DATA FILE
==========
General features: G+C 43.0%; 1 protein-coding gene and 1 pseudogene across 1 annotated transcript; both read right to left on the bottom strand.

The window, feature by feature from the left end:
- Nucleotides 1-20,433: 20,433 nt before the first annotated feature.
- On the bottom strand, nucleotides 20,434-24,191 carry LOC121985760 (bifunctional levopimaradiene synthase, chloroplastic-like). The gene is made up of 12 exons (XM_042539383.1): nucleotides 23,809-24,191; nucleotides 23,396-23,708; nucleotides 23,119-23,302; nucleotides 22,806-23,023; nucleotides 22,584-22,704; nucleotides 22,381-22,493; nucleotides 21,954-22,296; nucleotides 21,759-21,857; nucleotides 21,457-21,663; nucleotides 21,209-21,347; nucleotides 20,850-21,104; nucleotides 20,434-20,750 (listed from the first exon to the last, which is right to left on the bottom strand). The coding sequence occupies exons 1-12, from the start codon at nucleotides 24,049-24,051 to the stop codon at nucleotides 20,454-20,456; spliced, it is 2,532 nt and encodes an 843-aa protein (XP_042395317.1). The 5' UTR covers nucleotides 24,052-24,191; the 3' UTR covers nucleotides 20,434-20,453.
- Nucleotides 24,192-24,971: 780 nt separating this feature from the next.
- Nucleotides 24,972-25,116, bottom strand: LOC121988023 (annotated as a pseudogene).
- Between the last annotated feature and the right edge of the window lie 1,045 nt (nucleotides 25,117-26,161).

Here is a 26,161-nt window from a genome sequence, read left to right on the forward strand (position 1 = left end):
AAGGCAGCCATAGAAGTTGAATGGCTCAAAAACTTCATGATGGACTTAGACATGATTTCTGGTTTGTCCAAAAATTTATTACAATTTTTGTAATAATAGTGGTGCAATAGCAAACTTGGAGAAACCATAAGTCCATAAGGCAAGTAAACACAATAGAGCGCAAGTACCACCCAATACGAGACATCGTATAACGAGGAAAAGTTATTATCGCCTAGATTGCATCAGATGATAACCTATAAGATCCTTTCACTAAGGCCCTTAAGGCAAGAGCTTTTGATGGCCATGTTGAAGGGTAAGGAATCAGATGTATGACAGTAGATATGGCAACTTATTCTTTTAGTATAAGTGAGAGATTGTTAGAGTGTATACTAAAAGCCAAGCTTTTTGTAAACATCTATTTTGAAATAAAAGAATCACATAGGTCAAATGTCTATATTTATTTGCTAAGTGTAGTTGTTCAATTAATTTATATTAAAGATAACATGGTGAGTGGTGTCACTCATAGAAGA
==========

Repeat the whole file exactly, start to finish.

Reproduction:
General features: G+C 43.0%; 1 protein-coding gene and 1 pseudogene across 1 annotated transcript; both read right to left on the bottom strand.

The window, feature by feature from the left end:
- Nucleotides 1-20,433: 20,433 nt before the first annotated feature.
- On the bottom strand, nucleotides 20,434-24,191 carry LOC121985760 (bifunctional levopimaradiene synthase, chloroplastic-like). The gene is made up of 12 exons (XM_042539383.1): nucleotides 23,809-24,191; nucleotides 23,396-23,708; nucleotides 23,119-23,302; nucleotides 22,806-23,023; nucleotides 22,584-22,704; nucleotides 22,381-22,493; nucleotides 21,954-22,296; nucleotides 21,759-21,857; nucleotides 21,457-21,663; nucleotides 21,209-21,347; nucleotides 20,850-21,104; nucleotides 20,434-20,750 (listed from the first exon to the last, which is right to left on the bottom strand). The coding sequence occupies exons 1-12, from the start codon at nucleotides 24,049-24,051 to the stop codon at nucleotides 20,454-20,456; spliced, it is 2,532 nt and encodes an 843-aa protein (XP_042395317.1). The 5' UTR covers nucleotides 24,052-24,191; the 3' UTR covers nucleotides 20,434-20,453.
- Nucleotides 24,192-24,971: 780 nt separating this feature from the next.
- Nucleotides 24,972-25,116, bottom strand: LOC121988023 (annotated as a pseudogene).
- Between the last annotated feature and the right edge of the window lie 1,045 nt (nucleotides 25,117-26,161).

Here is a 26,161-nt window from a genome sequence, read left to right on the forward strand (position 1 = left end):
AAGGCAGCCATAGAAGTTGAATGGCTCAAAAACTTCATGATGGACTTAGACATGATTTCTGGTTTGTCCAAAAATTTATTACAATTTTTGTAATAATAGTGGTGCAATAGCAAACTTGGAGAAACCATAAGTCCATAAGGCAAGTAAACACAATAGAGCGCAAGTACCACCCAATACGAGACATCGTATAACGAGGAAAAGTTATTATCGCCTAGATTGCATCAGATGATAACCTATAAGATCCTTTCACTAAGGCCCTTAAGGCAAGAGCTTTTGATGGCCATGTTGAAGGGTAAGGAATCAGATGTATGACAGTAGATATGGCAACTTATTCTTTTAGTATAAGTGAGAGATTGTTAGAGTGTATACTAAAAGCCAAGCTTTTTGTAAACATCTATTTTGAAATAAAAGAATCACATAGGTCAAATGTCTATATTTATTTGCTAAGTGTAGTTGTTCAATTAATTTATATTAAAGATAACATGGTGAGTGGTGTCACTCATAGAAGA